Then came a tail-wagging slalom course and sweeping pendulum-turn exercises in something even more powerful and expensive—and, as it turns out, even more fun while sideways—the $425K Aventador S. The slalom was relatively easy and got us acclimated to the Aventador’s larger-than-life character before we attempted to learn the pendulum turn, a.k.a. the Scandinavian Flick, in this much wider, much more powerful, much heavier car. What could possibly go wrong? Well, it took a bit longer to master, and fortunately, the course designers provided a much wider berth and more accommodating path for the flagship Lambo. But eventually we were flicking the big bull with relative ease, and it was time to move into the much lighter, quicker-reacting, track-focused $279K Huracán Performante for a few rather clumsy laps of the main track, which put to the test pretty much everything we’d done theretofore. We made it through a few laps without stuffing it into a snowbank, but there were a few close grazes. More practice required.

2018 Lamborghini Huracan Performante

After gourmet vittles off the ice at a nearby clubhouse, we were back in the Huracán coupes, learning to swing the tail right, then left, then right again on an hourglass-shaped figure-eight course. Nailed it.

For anyone wondering what happens in the event that a driver loses control and plows into a snowbank, apparently Lamborghini has thought of this, too, so the answer is not much. As it turns out, snowbanks are softer than those made of dirt and rock. We witnessed a few vehicles stuff a couple of wheels or the entire nose into the snow, sometimes requiring a tow vehicle—a large Ram pickup—to chug out to the marooned car and give it a tug. But no cars seemed any the worse for it, and the only damage was to the drivers’ egos.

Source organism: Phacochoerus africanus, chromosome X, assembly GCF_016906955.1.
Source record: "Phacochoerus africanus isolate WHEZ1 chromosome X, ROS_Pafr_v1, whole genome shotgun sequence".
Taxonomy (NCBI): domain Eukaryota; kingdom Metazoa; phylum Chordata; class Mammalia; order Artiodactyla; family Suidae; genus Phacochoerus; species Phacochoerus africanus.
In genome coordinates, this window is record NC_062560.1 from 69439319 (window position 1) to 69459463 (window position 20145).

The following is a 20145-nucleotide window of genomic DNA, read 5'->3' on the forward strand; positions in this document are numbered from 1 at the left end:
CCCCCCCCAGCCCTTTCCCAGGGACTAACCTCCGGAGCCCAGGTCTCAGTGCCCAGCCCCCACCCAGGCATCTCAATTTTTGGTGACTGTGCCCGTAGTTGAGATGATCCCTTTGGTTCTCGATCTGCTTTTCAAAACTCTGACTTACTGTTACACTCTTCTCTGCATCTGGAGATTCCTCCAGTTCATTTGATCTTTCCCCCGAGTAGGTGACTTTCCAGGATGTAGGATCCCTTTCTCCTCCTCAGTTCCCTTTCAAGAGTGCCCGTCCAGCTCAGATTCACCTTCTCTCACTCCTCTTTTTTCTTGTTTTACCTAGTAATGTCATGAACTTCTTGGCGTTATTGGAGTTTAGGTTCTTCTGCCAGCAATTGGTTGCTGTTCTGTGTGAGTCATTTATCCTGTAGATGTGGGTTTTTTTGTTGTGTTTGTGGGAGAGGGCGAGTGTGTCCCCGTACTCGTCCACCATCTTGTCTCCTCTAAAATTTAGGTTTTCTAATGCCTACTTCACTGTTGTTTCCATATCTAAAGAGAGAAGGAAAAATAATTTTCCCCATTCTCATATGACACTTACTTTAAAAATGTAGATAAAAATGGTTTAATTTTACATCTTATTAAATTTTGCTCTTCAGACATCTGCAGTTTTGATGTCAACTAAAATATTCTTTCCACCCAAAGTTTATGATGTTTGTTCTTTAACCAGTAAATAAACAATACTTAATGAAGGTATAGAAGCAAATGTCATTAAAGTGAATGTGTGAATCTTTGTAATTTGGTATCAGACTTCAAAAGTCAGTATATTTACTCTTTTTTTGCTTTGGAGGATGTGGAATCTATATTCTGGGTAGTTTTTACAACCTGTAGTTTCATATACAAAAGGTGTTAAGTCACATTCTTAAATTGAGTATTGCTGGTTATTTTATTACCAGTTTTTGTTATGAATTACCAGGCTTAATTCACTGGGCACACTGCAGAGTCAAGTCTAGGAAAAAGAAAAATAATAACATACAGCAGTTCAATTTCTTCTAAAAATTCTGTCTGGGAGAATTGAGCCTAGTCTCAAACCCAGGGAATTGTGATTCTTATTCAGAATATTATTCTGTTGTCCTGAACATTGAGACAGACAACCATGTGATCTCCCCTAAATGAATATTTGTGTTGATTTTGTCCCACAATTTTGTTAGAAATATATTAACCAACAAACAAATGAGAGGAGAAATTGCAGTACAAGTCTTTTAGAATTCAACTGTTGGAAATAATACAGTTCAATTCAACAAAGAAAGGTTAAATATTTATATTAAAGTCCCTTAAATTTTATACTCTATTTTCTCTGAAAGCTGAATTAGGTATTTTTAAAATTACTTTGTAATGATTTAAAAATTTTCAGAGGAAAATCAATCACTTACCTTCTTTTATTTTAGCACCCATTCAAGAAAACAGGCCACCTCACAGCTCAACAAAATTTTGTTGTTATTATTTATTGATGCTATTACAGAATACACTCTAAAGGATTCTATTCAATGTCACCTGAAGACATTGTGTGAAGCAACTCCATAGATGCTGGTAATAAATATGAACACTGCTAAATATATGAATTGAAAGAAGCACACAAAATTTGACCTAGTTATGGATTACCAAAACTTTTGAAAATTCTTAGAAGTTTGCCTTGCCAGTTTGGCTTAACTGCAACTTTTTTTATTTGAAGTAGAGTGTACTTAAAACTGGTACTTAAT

As we became more comfortable with the maneuvers, we were better able to discern how the icy surface amplifies certain innate handling attributes of the cars—particularly the quickness and the hypercommunicative nature of the steering, the effects of weight transfer from rear to front and side to side, and the rear-wheel bias of the all-wheel-drive systems available on all Lamborghinis. I imagine that exploring these limits would be possible in dry weather on asphalt, although the speeds—and the consequences for getting it wrong—would be much, much higher. This was a great place to hone one’s inner gyroscope, and these were great cars to do it in.

2018 Lamborghini Huracan

Our car-control skills had developed by the time we were back on the track in the Performantes again. We executed powerslides that would make Bo and Luke Duke proud and Scandinavian Flicks that set us charging out of corners like a hero. Our speed topped 70 mph on some of the straighter sections, and if 70 mph doesn’t sound fast to you, you haven’t driven a Lamborghini on ice.

For those who want to try it, Accademia courses are classifed as intermediate level within Lamborghini’s Squadra Corse driving and racing programs, above the beginner program, called Esperienza, that is open to prospective and first-time customers but below the Pilota program, which targets prospective racers. As such, both the Winter and Track Accademia programs are offered only to current Lamborghini owners who have already completed an Esperienza event and are willing to shell out $9500 for the two-day program. That sum doesn’t include airfare but, this year, included a morning of dog sledding on the departure day. Spouses were welcome but couldn’t drive unless they were also registered as participants. With only a couple dozen total attendees each year, the Winter Accademia is both exclusive and popular enough to have a waiting list. And after completing it ourselves, we can understand why.